What Is Overlanding? Here's an Explainer
Curious about going off-grid for a while? You'll need a rugged rig, extra gear, and a thirst for adventure.
You’ve probably seen one in a shopping mall parking lot: a dirt-covered truck wearing knobby tires, a rooftop tent, and stickers telling the story of where it’s been. That’s a rig used for overlanding, and it’s not the same as one used for four-wheeling.
While four-wheelers are usually looking to push their trucks’ limits of speed and technical ability, overlanders go out for a slow long haul. Both groups emphasize exploring and enjoying our public lands, but overlanding for weeks at a time requires different equipment and skills.
One example of an overlanding rig is the decked-out 2022 Ford Expedition Timberline the automaker showed at the Overland Expo East in 2021, which is pictured at the beginning of this article.
You’ll need a reliable four-wheel drive vehicle with good tires and ground clearance, and enough payload capacity for all your gear. Be sure to have two spare tires and know how to swap them out. That means you’ll also need a jack and a breaker bar. You’ll likely be off-grid for long distances, so you might want to think about an auxiliary fuel tank. You should also carry an air compressor and a battery jump box.
Four-wheelers often go out in groups and rely on each other for help, but self-sufficiency is the name of the game in overlanding. You’ll need proper recovery equipment like a shovel and recovery boards. I like a sturdy DMOS shovel and a set of Maxtrax Extremes, but there are less expensive options. When you get stuck, you’ll use the shovel to dig out around your tires as much as possible, and the recovery boards will add traction under your wheels. If you get really stuck, you’ll want a high-lift jack and a winch. Keep in mind that these can be very dangerous if you don’t know how to use them, so be sure to get proper instruction in a safe environment, preferably before you get stuck.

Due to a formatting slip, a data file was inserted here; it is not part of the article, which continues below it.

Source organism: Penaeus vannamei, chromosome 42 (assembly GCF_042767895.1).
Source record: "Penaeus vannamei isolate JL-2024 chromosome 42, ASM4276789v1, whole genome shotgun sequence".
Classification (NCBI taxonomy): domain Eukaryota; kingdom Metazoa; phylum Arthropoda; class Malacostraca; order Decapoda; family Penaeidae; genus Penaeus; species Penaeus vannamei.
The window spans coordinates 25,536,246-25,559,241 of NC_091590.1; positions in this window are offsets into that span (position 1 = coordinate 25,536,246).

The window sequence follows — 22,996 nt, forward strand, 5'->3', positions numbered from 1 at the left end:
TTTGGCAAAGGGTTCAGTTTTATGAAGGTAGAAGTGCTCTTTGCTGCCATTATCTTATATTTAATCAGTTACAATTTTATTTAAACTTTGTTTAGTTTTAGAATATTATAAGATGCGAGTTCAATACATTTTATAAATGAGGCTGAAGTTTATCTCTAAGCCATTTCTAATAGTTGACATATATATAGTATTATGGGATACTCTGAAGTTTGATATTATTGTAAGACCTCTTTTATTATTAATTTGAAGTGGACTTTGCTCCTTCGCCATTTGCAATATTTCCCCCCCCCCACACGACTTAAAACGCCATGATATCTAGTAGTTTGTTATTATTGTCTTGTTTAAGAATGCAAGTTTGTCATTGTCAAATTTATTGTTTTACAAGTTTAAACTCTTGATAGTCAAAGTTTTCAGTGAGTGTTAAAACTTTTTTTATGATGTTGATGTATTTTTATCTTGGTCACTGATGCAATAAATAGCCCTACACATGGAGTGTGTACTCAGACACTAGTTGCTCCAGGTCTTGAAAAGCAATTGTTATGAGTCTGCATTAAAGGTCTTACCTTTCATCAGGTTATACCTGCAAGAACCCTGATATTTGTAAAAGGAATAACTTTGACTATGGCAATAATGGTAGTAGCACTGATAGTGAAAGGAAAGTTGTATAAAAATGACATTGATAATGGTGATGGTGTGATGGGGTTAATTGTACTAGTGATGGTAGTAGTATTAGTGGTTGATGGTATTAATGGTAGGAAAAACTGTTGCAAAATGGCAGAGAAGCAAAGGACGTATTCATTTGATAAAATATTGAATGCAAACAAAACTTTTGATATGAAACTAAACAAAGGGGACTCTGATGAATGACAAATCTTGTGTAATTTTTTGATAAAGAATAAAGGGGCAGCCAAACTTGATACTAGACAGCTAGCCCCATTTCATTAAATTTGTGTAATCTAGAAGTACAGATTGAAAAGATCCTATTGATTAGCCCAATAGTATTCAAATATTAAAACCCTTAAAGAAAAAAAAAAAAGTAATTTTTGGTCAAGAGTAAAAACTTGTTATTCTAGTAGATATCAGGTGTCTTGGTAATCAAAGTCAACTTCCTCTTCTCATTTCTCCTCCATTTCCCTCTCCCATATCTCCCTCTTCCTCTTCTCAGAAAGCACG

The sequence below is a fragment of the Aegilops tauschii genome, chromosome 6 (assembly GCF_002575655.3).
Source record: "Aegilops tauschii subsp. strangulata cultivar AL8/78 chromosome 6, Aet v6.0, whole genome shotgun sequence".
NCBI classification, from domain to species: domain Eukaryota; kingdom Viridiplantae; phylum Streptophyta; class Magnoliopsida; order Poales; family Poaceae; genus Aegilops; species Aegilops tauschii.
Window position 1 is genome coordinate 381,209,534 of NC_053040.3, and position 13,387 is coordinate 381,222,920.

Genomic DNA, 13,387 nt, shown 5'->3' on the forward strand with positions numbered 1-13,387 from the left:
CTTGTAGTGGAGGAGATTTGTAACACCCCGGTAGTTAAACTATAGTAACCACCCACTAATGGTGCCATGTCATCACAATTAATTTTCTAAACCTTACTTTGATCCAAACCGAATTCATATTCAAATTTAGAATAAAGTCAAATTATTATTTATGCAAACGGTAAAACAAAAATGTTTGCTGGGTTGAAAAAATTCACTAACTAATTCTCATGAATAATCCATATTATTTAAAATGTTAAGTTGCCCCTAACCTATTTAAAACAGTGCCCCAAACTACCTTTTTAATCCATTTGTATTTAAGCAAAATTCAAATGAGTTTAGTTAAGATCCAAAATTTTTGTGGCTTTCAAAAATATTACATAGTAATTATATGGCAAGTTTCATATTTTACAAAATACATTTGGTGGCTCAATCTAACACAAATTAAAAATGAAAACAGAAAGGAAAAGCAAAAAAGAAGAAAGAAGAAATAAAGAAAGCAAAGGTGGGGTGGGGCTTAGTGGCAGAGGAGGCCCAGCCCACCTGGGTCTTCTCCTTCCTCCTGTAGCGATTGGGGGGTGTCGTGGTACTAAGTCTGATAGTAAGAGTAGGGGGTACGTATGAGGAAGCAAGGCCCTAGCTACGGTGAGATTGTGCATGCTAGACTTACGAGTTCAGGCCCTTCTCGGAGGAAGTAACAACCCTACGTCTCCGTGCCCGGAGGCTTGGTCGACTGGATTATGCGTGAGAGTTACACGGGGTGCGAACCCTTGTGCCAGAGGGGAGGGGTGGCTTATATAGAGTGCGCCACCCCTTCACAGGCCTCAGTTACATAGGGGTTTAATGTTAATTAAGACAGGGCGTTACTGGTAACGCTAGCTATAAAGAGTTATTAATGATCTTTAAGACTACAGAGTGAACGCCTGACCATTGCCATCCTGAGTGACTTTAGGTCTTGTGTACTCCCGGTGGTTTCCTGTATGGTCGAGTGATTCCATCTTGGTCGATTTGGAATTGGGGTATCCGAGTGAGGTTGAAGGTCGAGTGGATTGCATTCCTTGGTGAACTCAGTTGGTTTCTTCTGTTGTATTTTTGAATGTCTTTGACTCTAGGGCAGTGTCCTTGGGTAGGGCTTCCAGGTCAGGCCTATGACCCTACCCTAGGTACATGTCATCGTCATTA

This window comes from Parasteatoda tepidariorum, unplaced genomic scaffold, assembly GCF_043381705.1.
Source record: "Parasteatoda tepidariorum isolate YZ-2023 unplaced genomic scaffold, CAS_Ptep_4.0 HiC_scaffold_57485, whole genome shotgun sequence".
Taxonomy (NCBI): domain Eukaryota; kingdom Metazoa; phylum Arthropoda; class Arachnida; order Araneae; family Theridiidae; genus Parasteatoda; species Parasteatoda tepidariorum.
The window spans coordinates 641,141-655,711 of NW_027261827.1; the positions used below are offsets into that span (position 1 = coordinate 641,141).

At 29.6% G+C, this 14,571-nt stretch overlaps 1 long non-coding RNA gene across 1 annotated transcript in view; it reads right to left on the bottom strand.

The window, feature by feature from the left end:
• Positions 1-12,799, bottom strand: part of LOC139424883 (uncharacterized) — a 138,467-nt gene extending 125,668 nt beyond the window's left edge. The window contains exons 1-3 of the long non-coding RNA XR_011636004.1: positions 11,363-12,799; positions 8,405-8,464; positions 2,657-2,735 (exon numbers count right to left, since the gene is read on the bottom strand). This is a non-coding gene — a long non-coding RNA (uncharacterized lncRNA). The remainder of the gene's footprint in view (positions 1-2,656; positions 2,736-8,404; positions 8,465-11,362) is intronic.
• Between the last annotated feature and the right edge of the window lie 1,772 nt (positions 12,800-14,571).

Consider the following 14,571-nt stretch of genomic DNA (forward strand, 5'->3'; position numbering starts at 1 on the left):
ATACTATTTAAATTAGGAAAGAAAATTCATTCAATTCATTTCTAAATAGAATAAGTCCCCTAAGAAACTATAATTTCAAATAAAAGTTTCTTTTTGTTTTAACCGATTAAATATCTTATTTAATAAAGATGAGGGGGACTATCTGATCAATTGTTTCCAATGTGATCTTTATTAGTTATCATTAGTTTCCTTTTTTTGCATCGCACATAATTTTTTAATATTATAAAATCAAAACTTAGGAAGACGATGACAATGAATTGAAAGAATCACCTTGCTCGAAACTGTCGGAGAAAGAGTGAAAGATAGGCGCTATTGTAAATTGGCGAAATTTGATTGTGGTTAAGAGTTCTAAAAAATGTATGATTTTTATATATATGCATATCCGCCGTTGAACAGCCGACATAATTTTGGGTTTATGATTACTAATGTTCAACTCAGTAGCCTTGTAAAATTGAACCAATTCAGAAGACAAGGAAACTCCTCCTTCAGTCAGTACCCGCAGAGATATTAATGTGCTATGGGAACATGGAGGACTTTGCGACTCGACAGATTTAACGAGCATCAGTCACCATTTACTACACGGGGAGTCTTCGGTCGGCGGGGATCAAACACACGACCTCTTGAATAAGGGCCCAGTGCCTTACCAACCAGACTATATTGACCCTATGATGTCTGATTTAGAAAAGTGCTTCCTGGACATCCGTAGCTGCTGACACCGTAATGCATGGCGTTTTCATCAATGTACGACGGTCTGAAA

Overlanders should also know the weak points of their rig and how to fix them. A voltmeter to diagnose electrical problems is indispensable, as is a tire plug kit. It’s also a good idea to have a fire extinguisher, a comprehensive first aid kit, and a spill kit to keep any of your car’s fluids from contaminating the ground. A set of fuses, extra fluids, radiator stop leak, spare hoses and belts, tie rods, and a spare front and rear shock should also be along for the ride.
You’ll also need gear to keep yourself alive, which means a way to carry or purify water, a tent — rooftop or otherwise — and a way to cook food. Your kitchen can be as humble as a Jetboil and a stack of dehydrated food packages, or as fancy as a multi-burner propane stove and an in-bed refrigerator. The only limit is your pocketbook.
Navigation and waste
There are myriad navigation apps out there, such as onX and Gaia GPS, but you should always carry a paper map and a compass and know how to use them. There are plenty of ways technology can fail.
Lastly, you’ll need a way to haul out your trash and possibly your waste. You should also learn tread lightly principles so you can be a responsible and ethical overlander. That means keeping to the trail and leaving it cleaner than you found it. Do your part to keep our public lands open, please.